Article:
What are your thoughts on today’s topics in Bitcoin in Brief? Let us know in the comments below.
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The post Bitcoin in Brief Wednesday: Zug Tests Blockchain to Decide on Fireworks and Digital IDs appeared first on Bitcoin News.
The Supreme Court of Russia has taken upon itself the responsibility to decide a case that may become a precedent for the crypto sector. The highest judicial authority in the country has accepted an appeal against the blocking of a popular Russian analytical portal – Bitcoininfo.ru. Its decision will affect dozens of crypto websites with restricted access, including foreign platforms like Localbitcoins.com.
Setting a Precedent
Lawyers from the Roskomsvoboda project and the Center for Digital Rights law firm have appealed the blocking of Bitcoininfo.ru, issued by a local court in Saint Petersburg in 2016. They are also fighting restrictions imposed on access to the popular Finland-based peer-to-peer exchange platform Localbitcoins.com. Experts say the decision of the highest judicial authority is likely to become a precedent for the whole crypto sector in Russia.
This is the first cassation appeal against the blocking of bitcoin-related source to be reviewed by the Supreme Court, Sarkis Darbinyan, leading lawyer of “Roskomsvoboda” told RBC. It was filed on February 16 and the court will meet to look into the case on March 21, 2018. The decision to restrict access to Bitcoininfo.ru was taken by the Vyborgsky District Court in Russia’s Northern Capital.
Another local court, in Oktyabrsky District, banned more than 40 websites offering information about cryptocurrencies and exchange services in Russia. Its decision was recently struck down by the City Court of Saint Petersburg. The measure was requested by the Prosecutor’s Office and effectively restricted access to the internet platforms. The judges had stated that the spreading of information about bitcoin and the use of cryptocurrencies was illegal in the Russian Federation.
The Supreme Court in Moscow has subpoenaed Russia’s regulatory agency Roskomnadzor as a third party in the case. The Federal service is responsible for the supervision of communications, information technology, and mass media. It also has the final say when it comes to blacklisting websites in the country.
The Vyborgsky District Court decided to block Bitcoininfo.ru in June 2016. The publication of information about the “electronic currency” bitcoin, “a virtual means of payment and accumulation”, violates the provisions of the law “On the Central Bank of the Russian Federation”, the court’s decision read. Furthermore, that information “undermines the constitutional order and authority” in Russia and “the foundations of the material welfare of citizens”. According to the judges, the website had been violating the rights and legitimate interests of persons who had access to illegal information, and therefore was subject to restriction.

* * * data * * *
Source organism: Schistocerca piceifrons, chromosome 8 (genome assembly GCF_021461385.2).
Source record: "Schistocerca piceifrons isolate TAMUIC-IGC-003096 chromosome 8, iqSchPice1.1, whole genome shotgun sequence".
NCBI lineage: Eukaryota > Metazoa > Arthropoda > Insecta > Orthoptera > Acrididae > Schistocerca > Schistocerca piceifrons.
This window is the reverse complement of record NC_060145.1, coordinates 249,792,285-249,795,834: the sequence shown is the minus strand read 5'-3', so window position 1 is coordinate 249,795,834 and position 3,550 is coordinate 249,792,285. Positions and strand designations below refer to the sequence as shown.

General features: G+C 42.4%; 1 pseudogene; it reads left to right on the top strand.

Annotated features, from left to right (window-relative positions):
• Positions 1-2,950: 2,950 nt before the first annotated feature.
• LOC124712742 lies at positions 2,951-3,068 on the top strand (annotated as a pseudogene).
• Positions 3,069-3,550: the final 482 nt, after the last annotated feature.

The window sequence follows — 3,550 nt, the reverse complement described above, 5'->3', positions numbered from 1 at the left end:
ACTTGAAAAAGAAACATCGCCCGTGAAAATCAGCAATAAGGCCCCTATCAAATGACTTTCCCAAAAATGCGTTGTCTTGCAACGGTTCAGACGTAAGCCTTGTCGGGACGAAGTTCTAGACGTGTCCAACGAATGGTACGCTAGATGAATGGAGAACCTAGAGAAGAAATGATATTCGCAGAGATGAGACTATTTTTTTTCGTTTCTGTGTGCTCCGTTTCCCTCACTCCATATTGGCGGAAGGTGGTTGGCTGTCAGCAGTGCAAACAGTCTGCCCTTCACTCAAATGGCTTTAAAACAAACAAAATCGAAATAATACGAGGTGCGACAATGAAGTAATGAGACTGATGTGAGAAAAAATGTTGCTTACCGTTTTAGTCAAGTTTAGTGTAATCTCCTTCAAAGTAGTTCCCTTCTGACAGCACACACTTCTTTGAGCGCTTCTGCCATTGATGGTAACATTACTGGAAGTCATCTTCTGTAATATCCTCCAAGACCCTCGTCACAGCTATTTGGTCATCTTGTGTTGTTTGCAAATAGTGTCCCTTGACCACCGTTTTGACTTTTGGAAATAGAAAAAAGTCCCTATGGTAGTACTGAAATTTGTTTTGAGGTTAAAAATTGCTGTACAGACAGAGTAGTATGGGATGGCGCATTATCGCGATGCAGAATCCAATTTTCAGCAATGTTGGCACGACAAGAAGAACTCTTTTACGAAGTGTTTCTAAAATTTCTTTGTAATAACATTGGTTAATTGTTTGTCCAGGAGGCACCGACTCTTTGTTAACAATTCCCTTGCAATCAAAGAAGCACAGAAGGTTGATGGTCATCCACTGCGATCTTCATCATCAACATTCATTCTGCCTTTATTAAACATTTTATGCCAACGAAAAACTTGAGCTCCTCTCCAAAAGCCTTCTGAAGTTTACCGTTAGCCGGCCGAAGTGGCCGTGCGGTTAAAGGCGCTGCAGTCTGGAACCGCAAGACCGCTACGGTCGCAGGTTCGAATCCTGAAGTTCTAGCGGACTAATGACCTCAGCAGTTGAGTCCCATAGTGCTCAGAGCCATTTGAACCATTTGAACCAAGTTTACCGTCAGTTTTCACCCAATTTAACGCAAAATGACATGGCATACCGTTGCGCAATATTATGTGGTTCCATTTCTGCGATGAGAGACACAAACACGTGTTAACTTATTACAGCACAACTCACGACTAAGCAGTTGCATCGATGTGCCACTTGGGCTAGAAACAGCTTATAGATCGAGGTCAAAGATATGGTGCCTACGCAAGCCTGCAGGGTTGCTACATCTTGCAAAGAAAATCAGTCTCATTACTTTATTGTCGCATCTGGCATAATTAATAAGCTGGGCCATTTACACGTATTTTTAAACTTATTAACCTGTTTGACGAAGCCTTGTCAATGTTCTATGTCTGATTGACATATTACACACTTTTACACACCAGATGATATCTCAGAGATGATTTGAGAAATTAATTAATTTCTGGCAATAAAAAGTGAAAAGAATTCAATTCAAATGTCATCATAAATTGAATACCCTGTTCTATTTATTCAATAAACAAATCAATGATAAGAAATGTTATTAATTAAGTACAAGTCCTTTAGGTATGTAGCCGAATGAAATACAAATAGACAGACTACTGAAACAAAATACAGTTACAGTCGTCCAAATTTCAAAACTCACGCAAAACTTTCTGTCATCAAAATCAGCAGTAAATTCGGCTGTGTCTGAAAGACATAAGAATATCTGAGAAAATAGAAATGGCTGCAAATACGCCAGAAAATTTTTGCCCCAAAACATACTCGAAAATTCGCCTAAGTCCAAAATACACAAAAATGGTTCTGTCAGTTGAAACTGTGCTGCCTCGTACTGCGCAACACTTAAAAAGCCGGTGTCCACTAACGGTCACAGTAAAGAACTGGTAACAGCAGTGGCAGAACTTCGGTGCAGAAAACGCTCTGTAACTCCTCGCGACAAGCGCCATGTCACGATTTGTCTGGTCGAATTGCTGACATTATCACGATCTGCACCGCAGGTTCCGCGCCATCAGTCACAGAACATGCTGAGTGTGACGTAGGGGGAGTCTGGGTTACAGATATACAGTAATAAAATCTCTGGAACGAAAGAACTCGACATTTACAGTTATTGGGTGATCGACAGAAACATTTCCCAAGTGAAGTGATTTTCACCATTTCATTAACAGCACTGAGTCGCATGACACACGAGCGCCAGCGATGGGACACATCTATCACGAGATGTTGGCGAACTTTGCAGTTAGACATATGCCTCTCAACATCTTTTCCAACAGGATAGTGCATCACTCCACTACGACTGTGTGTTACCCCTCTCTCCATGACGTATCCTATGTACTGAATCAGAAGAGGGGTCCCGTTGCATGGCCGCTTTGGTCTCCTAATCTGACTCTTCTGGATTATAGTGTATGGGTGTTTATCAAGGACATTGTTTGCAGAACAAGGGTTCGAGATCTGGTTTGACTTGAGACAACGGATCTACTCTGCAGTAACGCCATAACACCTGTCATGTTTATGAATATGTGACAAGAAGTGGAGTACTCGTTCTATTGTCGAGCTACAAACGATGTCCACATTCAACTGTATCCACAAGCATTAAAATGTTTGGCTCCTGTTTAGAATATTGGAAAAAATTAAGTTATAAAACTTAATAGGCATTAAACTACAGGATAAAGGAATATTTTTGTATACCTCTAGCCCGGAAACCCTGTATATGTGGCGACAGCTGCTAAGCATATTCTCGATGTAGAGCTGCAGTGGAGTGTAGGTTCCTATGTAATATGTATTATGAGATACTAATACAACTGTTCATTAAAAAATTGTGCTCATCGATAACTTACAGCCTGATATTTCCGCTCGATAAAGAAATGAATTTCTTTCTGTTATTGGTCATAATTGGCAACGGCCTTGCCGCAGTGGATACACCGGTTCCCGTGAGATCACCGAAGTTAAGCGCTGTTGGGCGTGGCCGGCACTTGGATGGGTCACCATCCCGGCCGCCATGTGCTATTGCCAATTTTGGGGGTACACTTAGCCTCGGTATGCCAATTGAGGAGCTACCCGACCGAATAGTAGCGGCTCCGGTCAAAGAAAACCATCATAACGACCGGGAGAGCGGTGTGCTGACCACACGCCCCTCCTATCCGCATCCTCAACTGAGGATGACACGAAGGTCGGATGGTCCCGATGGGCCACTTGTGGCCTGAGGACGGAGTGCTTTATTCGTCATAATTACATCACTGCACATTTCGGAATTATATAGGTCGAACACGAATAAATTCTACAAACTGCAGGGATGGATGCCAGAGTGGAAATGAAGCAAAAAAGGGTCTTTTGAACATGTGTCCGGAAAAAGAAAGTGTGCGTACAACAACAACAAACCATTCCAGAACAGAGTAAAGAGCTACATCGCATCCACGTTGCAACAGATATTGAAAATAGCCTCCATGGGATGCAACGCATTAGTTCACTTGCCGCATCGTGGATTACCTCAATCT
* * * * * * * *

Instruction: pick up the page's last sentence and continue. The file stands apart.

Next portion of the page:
The decision states that the Russian ruble is the official currency in the country and that issuing other currencies and surrogates is illegal. The Bitcoininfo.ru case was initiated by the local district prosecutor. The website administrators found out about it post factum, after their platform had been blocked. Their lawyers now insist that there is no legal ground in the current Russian legislation to ban the spreading of cryptocurrency-related information. They also point out that Bitcoininfo.ru was not offering transaction services to its readers.
Over a Quarter of a Million Websites Blocked in 5 Years
The Center for Digital Rights lawyers say the review of the case in the Supreme Court is important not only for crypto-related sites, but also for the whole internet-based industry in Russia. They have filed at least 20 appeals in the last few years, but this is the first one the highest judicial authority has decided to look into. If it strikes down the ban on Bitcoininfo.ru, it will set a precedent for many similar cases and put an end to the debate about the legality of cryptocurrencies.
The exact number of banned Russian crypto websites is unknown. According to Roskomsvoboda, access to several dozen domains containing the word “bitcoin” has been restricted by court decisions or by the Federal Tax Service. Last summer the regulatory agency Roskomnadzor announced it had blocked about 257,000 internet platforms in a period of five years.
Do you think the Supreme Court of Russia is going to rule in favor of restoring access to bitcoin-related websites? Share your thoughts in the comments section below.
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Mitch McConnell is now saying voters in Alabama should decide if they want Republican candidate Roy Moore to be their new senator, Politico reports. Appearing on ABC’s This Week , the Republican Senate majority leader said, “I’m going to let the people of Alabama make the call” when they vote in…
The head of the FCC on Wednesday released his detailed proposal to repeal net neutrality rules for online traffic, setting the stage for a vote next month. Here are the five commissioners who will decide the latest round of that battle at the FCC’s Dec. 14 meeting.
L.A. Times – Business